Postby bychosis » Fri Jan 05, 2018 9:55 pm

For my mind claiming the lane is equivalent to riding in the left wheel track.
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Kronos
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Re: Explaining the need to "own the lane"

Postby Kronos » Sun Jan 07, 2018 9:50 pm

If you're going to fill the cycling lanes with cars I'll ride right in the middle of the road with pleasure and free liberty. That way you can't squeeze past me in your car and run me off the road into a car at the same time. Until they put yellow lines across all the cycling lanes where I live I will continue to do it.

I do not and will not claim a lane at 80 or 100km/hr but if the speed limit is 60 or below I will claim the middle of the lane. It is safer for both me and the car driver to claim the centre of the lane. If anyone doesn't understand they can beep and honk all they like... I aint moving. If you run me over I will charge you.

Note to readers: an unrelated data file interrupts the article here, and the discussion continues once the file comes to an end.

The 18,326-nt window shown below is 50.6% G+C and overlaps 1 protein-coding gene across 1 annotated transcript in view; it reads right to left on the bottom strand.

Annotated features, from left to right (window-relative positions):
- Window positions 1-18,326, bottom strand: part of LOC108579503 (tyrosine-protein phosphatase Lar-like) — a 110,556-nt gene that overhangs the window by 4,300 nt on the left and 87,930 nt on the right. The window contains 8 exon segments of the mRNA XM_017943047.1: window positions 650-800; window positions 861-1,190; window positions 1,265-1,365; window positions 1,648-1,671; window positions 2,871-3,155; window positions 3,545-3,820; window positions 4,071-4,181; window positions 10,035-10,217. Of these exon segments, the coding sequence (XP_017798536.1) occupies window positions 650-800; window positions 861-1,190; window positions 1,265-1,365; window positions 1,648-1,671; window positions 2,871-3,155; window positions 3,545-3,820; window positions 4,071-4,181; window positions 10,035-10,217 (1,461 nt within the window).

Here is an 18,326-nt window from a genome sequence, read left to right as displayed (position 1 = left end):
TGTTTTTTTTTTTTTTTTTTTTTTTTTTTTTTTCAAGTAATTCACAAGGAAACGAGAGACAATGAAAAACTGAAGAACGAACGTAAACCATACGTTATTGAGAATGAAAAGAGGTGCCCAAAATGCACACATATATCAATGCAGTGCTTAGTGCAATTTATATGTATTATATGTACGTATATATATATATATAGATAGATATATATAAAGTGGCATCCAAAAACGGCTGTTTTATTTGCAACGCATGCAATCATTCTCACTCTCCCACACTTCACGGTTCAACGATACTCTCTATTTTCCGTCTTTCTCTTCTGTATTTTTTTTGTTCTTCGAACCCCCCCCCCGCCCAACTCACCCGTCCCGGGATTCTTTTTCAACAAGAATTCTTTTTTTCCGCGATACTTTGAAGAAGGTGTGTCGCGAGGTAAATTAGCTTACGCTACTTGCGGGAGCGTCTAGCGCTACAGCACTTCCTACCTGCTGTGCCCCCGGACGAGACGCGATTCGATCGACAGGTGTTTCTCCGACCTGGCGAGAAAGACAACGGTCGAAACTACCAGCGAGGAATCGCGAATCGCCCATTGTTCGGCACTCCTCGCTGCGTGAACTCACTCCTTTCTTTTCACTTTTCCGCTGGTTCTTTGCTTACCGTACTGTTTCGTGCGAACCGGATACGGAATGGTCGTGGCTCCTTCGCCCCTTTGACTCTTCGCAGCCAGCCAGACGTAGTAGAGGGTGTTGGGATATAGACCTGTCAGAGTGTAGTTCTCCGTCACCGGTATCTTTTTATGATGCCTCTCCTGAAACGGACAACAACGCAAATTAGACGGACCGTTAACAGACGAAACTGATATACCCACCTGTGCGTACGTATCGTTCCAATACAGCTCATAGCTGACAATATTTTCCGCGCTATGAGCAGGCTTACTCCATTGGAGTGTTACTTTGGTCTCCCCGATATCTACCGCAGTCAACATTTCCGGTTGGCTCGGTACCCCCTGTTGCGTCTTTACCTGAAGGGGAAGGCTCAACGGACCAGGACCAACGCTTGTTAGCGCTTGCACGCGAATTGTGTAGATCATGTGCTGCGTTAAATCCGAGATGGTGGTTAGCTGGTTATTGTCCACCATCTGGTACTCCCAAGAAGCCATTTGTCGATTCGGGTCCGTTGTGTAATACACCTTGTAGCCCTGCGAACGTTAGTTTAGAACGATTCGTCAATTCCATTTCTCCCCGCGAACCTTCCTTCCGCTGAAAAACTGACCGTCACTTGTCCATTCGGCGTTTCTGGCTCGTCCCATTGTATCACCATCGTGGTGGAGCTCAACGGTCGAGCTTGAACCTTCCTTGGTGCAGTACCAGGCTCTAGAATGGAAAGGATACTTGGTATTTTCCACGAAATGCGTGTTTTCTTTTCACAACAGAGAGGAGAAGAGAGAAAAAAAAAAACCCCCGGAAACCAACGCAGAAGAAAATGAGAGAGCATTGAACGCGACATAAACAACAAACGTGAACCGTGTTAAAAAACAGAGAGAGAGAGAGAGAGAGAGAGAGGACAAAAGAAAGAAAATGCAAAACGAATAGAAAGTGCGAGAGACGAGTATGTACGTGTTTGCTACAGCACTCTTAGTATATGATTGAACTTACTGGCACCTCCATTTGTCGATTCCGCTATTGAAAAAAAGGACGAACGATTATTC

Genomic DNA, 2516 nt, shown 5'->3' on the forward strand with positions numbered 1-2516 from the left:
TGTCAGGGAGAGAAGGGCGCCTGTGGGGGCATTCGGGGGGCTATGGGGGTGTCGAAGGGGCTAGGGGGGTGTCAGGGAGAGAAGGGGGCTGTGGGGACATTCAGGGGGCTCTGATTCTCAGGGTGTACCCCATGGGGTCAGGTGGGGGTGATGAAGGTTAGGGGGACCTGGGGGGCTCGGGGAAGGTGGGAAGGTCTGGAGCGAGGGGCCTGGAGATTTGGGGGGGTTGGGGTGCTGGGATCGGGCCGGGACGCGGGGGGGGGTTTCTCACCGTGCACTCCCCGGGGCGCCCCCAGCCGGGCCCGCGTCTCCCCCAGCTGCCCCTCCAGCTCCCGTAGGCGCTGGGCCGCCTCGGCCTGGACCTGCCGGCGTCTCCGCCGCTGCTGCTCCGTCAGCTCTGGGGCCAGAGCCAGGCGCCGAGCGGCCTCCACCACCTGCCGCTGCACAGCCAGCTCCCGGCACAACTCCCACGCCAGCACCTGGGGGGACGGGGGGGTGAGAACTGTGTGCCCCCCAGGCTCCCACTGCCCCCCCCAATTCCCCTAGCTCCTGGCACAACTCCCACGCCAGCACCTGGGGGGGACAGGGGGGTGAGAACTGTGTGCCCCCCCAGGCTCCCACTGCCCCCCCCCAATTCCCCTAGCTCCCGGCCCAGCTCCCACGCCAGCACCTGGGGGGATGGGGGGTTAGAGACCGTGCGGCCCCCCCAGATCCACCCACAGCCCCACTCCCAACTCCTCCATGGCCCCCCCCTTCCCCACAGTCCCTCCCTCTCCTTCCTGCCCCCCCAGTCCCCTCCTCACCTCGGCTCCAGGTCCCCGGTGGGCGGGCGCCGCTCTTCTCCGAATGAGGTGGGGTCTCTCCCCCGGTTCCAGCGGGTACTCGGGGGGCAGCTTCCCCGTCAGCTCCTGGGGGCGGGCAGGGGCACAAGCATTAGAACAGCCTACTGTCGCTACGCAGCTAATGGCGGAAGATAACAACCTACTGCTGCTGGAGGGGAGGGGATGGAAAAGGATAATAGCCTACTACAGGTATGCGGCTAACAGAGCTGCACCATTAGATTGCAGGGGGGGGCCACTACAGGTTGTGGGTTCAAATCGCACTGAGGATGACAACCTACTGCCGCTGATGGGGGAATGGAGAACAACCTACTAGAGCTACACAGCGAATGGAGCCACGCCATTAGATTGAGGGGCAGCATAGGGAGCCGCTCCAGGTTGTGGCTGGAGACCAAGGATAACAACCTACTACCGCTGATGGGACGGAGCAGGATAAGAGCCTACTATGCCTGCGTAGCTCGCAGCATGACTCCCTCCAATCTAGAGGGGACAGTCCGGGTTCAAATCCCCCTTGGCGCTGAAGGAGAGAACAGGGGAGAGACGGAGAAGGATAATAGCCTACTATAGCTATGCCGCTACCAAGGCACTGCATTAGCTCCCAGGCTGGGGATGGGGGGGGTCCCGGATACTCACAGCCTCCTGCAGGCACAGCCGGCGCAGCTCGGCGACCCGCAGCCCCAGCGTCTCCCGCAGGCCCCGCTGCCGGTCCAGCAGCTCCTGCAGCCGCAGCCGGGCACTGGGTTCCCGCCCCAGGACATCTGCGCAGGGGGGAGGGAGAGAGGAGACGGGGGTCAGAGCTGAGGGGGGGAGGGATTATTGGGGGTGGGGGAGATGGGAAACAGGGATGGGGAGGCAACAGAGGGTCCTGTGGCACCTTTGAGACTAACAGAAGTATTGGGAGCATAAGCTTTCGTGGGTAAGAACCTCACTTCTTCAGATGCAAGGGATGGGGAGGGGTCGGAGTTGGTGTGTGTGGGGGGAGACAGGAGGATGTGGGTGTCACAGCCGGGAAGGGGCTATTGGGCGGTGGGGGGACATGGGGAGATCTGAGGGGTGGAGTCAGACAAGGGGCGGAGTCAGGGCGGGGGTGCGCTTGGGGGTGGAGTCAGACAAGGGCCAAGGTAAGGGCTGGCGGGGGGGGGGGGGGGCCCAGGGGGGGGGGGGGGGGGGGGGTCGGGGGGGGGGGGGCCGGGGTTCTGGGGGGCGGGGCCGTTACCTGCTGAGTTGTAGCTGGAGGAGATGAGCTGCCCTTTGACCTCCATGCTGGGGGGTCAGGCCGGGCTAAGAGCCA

Trevtassie
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Re: Explaining the need to "own the lane"

Postby Trevtassie » Mon Jan 08, 2018 12:43 am

I've started doing the "incompetent wobble" on fast roads now. It works a treat. The ass hats realise they can't pass too close because you may "wobble" in front of them and that will throw their calculations on how close they can go out of whack, and they may hit you, damaging their car.

jindydiver
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Re: Explaining the need to "own the lane"

Postby jindydiver » Mon Jan 08, 2018 6:39 am

Trevtassie wrote: that will throw their calculations on how close they can go out of whack, and they may hit you, damaging their car.


And that there is the mind of the average driver I fear, their concern over the wellbeing of their car is paramount. Just think how many times you have seen people comment about bike riders leaning on their cars, the "how dare he touch my property" line is common.

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Re: Explaining the need to "own the lane"

Postby warthog1 » Mon Jan 08, 2018 8:19 am